Too many actors turned “musicians” simply stumble through albums without much creativity or passion, depending on the fame and “talent” society has somewhat widely agreed upon to carry them from success in one outlet into success in another. Occasionally, however, some are true renaissance men/women – as we saw last week – but it can be hard to tell upon first impression.
Enter Jason Schwartzman, whose musical career dares to annoy not just because he’s known as an actor, and not just because he’s already achieved some kind of fame in the music business, but also because he’s the worst kind of celebrity, a celebrity who was born into fame. A branch on the seemingly vast Coppola family tree, Schwartzman was sucking on a silver spoon before he was even conceived.
Formerly the drummer for the now splitsville “The OC” phenom band Phantom Planet, Schwartzman has released Davy, a second album under his solo project, Coconut Records. And despite the laundry list of reasons why you might be pre-disposed to hate it, doing so only makes it easier for Schwartzman to knock you off your feet.
A short but significant 28 minutes long, Davy is a surprisingly unpretentious album of acoustic guitar and piano based pop. Scoring immediate earnest points, Schwartzman is outward about his influences (namely, the Beatles, the Beatles, and… did he mention… the Beatles?) without unbearable mimicry.
The closest Schwartzman comes to banking on his fame is in “Drummer,” an autobiographical track with a chorus that spells it all out, “I was a drummer in a band you’ve heard of,” but dismisses the statement as quickly as he mentions it, following it up with a ho-hum, “Isn’t that the way it goes?” (Not for every drummer, no, Mr. Schwartzman, but anyhow…) Beyond that line, he makes no references to his famous lifestyle, his wealth or his acting career. Schwartzman sticks to pop basics – love, family, attempts to understand life.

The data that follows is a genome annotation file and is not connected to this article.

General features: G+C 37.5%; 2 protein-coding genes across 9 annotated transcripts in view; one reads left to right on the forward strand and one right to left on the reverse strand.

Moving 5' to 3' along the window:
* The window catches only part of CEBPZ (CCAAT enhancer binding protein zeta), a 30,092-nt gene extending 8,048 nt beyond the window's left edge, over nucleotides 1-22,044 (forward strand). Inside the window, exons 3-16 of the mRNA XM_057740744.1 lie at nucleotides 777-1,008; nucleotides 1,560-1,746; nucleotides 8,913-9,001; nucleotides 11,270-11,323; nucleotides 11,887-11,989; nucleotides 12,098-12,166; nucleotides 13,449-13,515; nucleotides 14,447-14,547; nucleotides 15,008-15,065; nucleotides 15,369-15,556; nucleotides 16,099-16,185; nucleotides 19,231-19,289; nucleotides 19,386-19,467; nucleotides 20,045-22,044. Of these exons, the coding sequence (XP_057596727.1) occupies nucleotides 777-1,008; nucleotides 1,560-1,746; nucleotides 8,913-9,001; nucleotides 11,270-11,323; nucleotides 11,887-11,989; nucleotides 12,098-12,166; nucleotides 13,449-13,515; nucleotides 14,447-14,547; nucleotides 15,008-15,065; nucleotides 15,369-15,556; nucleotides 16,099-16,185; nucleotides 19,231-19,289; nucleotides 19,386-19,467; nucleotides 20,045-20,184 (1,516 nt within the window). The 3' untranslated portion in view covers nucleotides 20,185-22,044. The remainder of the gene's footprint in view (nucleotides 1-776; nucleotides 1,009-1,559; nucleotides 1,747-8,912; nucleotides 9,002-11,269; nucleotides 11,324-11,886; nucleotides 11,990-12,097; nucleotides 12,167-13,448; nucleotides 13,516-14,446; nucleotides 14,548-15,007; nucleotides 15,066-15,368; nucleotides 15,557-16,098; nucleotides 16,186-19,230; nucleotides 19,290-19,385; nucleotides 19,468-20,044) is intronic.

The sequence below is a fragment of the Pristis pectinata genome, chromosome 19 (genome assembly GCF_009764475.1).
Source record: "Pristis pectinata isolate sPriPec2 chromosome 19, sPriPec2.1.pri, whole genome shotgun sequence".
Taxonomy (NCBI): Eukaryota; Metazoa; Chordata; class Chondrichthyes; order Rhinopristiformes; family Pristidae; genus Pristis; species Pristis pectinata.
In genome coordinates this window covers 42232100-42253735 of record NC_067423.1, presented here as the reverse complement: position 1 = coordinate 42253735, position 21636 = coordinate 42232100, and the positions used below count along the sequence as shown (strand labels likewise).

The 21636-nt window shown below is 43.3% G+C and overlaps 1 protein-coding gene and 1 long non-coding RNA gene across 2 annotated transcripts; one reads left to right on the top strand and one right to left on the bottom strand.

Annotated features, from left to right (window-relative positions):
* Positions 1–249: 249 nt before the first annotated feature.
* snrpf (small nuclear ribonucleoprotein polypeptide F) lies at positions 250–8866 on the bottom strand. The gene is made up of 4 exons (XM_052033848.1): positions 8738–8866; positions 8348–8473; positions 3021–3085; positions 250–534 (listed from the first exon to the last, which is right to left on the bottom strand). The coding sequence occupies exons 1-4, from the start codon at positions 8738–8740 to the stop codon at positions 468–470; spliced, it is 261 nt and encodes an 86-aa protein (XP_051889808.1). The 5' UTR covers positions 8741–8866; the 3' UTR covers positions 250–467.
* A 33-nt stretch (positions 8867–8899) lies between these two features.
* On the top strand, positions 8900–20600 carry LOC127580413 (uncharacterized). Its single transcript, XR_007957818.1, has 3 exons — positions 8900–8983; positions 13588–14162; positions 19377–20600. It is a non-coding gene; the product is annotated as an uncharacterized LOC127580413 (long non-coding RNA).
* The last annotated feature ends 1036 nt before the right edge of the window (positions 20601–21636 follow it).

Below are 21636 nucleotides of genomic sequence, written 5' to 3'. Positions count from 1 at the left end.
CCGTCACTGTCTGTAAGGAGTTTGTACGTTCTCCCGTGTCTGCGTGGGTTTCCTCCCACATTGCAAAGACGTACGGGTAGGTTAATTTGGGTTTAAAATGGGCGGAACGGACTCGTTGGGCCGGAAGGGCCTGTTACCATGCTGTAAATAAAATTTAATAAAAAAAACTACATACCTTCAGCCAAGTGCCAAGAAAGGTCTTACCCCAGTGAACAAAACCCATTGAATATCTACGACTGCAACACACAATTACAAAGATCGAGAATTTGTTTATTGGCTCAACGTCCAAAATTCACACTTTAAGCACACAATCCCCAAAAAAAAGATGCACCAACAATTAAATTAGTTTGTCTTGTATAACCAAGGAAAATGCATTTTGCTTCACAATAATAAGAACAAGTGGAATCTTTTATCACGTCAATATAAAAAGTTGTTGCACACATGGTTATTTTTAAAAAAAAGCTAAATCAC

The lyrics don’t add up to much independently, but serve as another building block in Schwartzman’s ability to flesh out pop songs. Building out from guitar and piano (usually both acoustic), Schwartzman fills his melodies with extra layers, handclaps, trumpets and various percussion instruments. Though most of the songs are under three minutes long, none of them sound under-developed or cast off.
The first single, “Microphone,” crafts a memorable refrain on heavier tones, pointing to the aggression brought about by relationship troubles, “I know that you’re not coming home.” Beginning with a pound on the piano keys, “Any Fun” jumps into its kiss-off chorus, “You never had any fun, so I won’t come around / you never had anyone, so I won’t let you down,” which becomes increasingly infectious as xylophone and layered vocals are slowly added to the piano.Á‚ “Wires” finds Schwartzman attempting a country-infused sound with short strums to a saddle-sway beat.
Whatever your opinions on Jason Schwartzman’s acting career, or even his career with Phantom Planet, Davy draws the attention back to the form that was his first foray into creation (he was a musician years before he was an actor), and what arguably seems his most genuine.